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ADVISOR ALERT: California DFPI Proposes New Rule to Adopt the NASAA’s Continuing Education Model Rules for IARs

By Robert R. Boeche, Partner, Robert D. Conca, Partner, and Andrew R. Steiger, Associate of Shustak Reynolds & Partners, P.C. posted on Friday, February 24, 2023.

On November 16, 2022, the California Department of Financial Protection and Innovation (“DFPI”) proposed new regulations under the Corporate Securities Law of 1968, which would establish annual continuing education (“CE”) requirements for Investment Adviser Representatives (“IARs”).[1] As we recently reported[2], the North American Securities Administrators Association (“NASAA”) designed a set of model rules for state regulators to adopt, and thereby implement, IAR CE requirements that are consistent from state to state.[3] In its current form, the DFPI’s proposal would result in California adopting a rule substantially similar to the NASAA model rules; however, the comment period for interested persons to argue for changes to the proposed rule remains open until January 16, 2023.[4]

Requirements of California’s Proposed CE Rule

Under the proposed rule, IARs would have to annually report their continuing education to the DFPI, at a cost of $36 for the annual reporting fee, plus the cost of the educational courses.[5] NASAA is expected to offer some CE courses for free, while also authorizing certain vendors to provide compliant CE courses at varying prices.[6]

One key feature of the proposed rule is reciprocity for IARs who are registered in multiple states, or have multiple registrations (i.e., registered agents, or CFPs). A summary of the proposed rules’ requirements and exemptions are as follows:

  • Each IAR must complete 12 hours of CE each calendar year, including:
    • 6 hours of regulatory and ethical content, with at least 3 hours of ethics, and
    • 6 hours of product and practical content.[7]
  • If an IAR is also a registered agent [RC1] of a FINRA member firm[8], by meeting the FINRA CE requirements the IAR will also have satisfied six hours of product and practical content, but must still complete the six hours of regulatory and ethical content.[9]
  • If an IAR is also a CFP[10], the CE mandatory requirements for maintaining that designation will also satisfy all 12 IAR CE hours, provided it is approved IAR CE content.[11]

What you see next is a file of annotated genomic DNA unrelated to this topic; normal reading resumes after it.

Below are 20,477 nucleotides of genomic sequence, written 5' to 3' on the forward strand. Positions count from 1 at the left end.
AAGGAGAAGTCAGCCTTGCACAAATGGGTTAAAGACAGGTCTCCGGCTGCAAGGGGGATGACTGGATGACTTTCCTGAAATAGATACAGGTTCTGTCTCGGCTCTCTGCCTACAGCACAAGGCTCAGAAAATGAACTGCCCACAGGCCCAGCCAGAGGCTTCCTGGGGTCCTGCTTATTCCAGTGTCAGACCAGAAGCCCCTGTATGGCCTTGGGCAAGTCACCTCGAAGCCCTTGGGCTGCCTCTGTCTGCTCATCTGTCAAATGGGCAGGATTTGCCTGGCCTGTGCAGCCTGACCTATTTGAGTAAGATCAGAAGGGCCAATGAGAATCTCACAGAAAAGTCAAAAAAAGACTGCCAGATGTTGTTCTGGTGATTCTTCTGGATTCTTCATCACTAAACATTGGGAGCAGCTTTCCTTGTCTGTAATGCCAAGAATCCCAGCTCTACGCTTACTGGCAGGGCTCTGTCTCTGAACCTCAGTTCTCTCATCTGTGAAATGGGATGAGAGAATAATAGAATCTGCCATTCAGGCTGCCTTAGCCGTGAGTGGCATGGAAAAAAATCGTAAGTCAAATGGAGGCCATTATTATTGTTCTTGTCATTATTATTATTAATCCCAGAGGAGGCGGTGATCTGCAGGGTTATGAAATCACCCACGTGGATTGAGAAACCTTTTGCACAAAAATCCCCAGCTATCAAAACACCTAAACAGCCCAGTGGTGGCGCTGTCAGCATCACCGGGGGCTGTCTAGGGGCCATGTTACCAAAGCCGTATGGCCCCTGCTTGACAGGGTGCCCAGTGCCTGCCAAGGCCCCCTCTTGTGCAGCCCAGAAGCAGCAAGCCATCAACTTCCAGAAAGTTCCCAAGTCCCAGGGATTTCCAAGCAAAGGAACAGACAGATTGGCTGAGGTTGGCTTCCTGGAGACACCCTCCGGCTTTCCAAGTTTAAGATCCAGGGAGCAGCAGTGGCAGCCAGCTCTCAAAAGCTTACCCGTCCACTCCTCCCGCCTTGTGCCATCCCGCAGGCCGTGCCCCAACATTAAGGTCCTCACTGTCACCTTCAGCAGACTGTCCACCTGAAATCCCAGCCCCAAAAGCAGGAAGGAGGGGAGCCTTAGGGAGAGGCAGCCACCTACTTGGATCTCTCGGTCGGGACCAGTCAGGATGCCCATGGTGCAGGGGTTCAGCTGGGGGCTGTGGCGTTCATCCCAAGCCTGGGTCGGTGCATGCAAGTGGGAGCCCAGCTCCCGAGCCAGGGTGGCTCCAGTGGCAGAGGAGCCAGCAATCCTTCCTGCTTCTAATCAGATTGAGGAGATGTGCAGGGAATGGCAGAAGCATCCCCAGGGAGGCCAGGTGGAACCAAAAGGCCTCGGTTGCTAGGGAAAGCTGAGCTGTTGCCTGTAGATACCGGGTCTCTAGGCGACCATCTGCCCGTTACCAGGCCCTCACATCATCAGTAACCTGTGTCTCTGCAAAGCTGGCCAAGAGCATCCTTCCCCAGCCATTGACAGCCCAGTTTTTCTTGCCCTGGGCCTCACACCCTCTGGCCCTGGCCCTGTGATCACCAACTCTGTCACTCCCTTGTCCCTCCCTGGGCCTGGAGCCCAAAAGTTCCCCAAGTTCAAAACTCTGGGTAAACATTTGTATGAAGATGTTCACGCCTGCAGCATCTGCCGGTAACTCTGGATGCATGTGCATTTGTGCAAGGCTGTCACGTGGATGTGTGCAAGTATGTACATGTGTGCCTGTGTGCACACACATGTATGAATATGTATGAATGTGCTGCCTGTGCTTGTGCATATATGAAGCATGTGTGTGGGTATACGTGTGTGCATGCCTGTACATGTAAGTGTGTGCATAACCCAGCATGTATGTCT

• If an IAR is also registered in other states, satisfying California’s CE requirements also meets the CE requirements of other states that have adopted the NASAA model rules, provided those CE requirements are not more stringent than California’s.[12]
  • In all cases, IARs must annually report their compliance with California’s CE rules to the DFPI.

Consequences of Non-Compliance

The consequences of failing to complete or report CE to DFPI annually are severe. Any IAR who does not comply with the rule by the end of a reporting period will renew their registration with the status “CE Inactive.”[13] An IAR who does not clear the CE Inactive status by the close of the calendar year will not be permitted to renew their IAR registration, and therefore may not serve their clients until their IAR registration returns to good standing. IARs may clear their status by catching up on CE for all intervening years or by passing the examination again.[14]

Minor Deviations from the NASAA Model Rule

The proposed rule deviates in two ways from the NASAA model rule. First, the DFPI is not giving itself discretion to waive the CE requirements.[15] Second, the proposed rule includes an exemption from the CE requirements for IARs who are employed by an Investment Adviser only to offer or negotiate for the sale of investment advisory services.[16]

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The DFPI reports strong positive sentiment in favor of adopting the proposed IAR CE rule. With any change to the patchwork of regulations that govern Investment Advisers and IARs, each firm must update their internal compliance policies and procedures to ensure they remain reasonably designed to prevent violations of applicable securities laws. If your personnel will be subject to the proposed CE rule, if you are considering an update to your firm’s compliance program, or if you have questions about how the proposed IAR CE rule could impact your practice, we are here to help.

Shustak Reynolds & Partners, P.C. focuses its practice on securities and financial services law and complex business disputes.
We represent many investment advisers, IARs, broker-dealers, registered representatives, and businesses.
Attorneys Robert R. Boeche, Robert D. Conca, and Andrew R. Steiger can be reached in the firm’s San Diego office at (619) 696-9500.

[1] The DFPI Commissioner proposes to adopt Section 260.236.2 of Subchapter 2 of Chapter 3 of Title 10 of the California Code of Regulations.

[3] NASAA Model Rule 2002-411(h).

[4] Department of Financial Protection and Innovation Notice of Proposed Rulemaking PRO 07/21, 2-3.

[5] Id. at 4.

[6] Id. at 5.

[7] Proposed Rule 260.236.2(b).

[8] The DFPI defines a broker-dealer agent as: “any individual, other than a broker-dealer or a partner of a licensed broker-dealer, who represents a broker-dealer or who for compensation represents an issuer in effecting or attempting to effect purchases or sales of securities in this state.” Cal Corp. Code 25003. This definition includes registered representatives of broker-dealers.

[9] Proposed Rule 260.236.2(c).

[10] Other exemptions exist for professional designation as CFA, ChFC, CFP, CIC, or PFS. See 10 CA ADC § 260.236.

[11] Proposed Rule 260.236.2(d).

[12] Proposed Rule 260.236.2(h).

[13] Proposed Rule 260.236.2(g).

[14] Proposed Rule 260.236.2(i).

[15] NASAA Model Rule 2002-411(h)(7).

[16] Proposed Rule 260.236.2(j).


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